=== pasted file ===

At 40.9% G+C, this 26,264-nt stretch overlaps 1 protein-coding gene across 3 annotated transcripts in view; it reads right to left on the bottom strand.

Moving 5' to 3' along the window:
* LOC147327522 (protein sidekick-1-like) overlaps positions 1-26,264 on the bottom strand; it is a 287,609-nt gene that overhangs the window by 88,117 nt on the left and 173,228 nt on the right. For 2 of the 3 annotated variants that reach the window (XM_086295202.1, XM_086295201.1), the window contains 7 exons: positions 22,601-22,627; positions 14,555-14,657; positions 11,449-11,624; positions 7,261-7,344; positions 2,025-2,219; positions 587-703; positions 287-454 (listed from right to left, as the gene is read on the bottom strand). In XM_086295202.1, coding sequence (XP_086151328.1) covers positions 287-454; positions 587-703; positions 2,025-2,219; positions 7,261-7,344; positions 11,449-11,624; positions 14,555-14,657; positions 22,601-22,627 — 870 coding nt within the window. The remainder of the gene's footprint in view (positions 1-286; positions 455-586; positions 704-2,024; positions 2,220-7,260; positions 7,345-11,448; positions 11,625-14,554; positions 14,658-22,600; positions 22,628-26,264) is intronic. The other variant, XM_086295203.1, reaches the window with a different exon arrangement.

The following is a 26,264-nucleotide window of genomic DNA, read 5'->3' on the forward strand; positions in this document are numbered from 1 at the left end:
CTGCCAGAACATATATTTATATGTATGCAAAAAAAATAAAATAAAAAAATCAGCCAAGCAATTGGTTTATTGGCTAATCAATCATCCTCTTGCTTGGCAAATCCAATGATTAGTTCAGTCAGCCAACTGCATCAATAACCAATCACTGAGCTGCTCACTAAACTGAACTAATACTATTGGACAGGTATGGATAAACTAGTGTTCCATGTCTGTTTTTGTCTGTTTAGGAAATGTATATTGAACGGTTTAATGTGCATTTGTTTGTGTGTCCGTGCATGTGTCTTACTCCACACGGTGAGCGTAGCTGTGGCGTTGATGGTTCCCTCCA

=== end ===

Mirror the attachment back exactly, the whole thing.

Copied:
At 40.9% G+C, this 26,264-nt stretch overlaps 1 protein-coding gene across 3 annotated transcripts in view; it reads right to left on the bottom strand.

Moving 5' to 3' along the window:
* LOC147327522 (protein sidekick-1-like) overlaps positions 1-26,264 on the bottom strand; it is a 287,609-nt gene that overhangs the window by 88,117 nt on the left and 173,228 nt on the right. For 2 of the 3 annotated variants that reach the window (XM_086295202.1, XM_086295201.1), the window contains 7 exons: positions 22,601-22,627; positions 14,555-14,657; positions 11,449-11,624; positions 7,261-7,344; positions 2,025-2,219; positions 587-703; positions 287-454 (listed from right to left, as the gene is read on the bottom strand). In XM_086295202.1, coding sequence (XP_086151328.1) covers positions 287-454; positions 587-703; positions 2,025-2,219; positions 7,261-7,344; positions 11,449-11,624; positions 14,555-14,657; positions 22,601-22,627 — 870 coding nt within the window. The remainder of the gene's footprint in view (positions 1-286; positions 455-586; positions 704-2,024; positions 2,220-7,260; positions 7,345-11,448; positions 11,625-14,554; positions 14,658-22,600; positions 22,628-26,264) is intronic. The other variant, XM_086295203.1, reaches the window with a different exon arrangement.

The following is a 26,264-nucleotide window of genomic DNA, read 5'->3' on the forward strand; positions in this document are numbered from 1 at the left end:
CTGCCAGAACATATATTTATATGTATGCAAAAAAAATAAAATAAAAAAATCAGCCAAGCAATTGGTTTATTGGCTAATCAATCATCCTCTTGCTTGGCAAATCCAATGATTAGTTCAGTCAGCCAACTGCATCAATAACCAATCACTGAGCTGCTCACTAAACTGAACTAATACTATTGGACAGGTATGGATAAACTAGTGTTCCATGTCTGTTTTTGTCTGTTTAGGAAATGTATATTGAACGGTTTAATGTGCATTTGTTTGTGTGTCCGTGCATGTGTCTTACTCCACACGGTGAGCGTAGCTGTGGCGTTGATGGTTCCCTCCA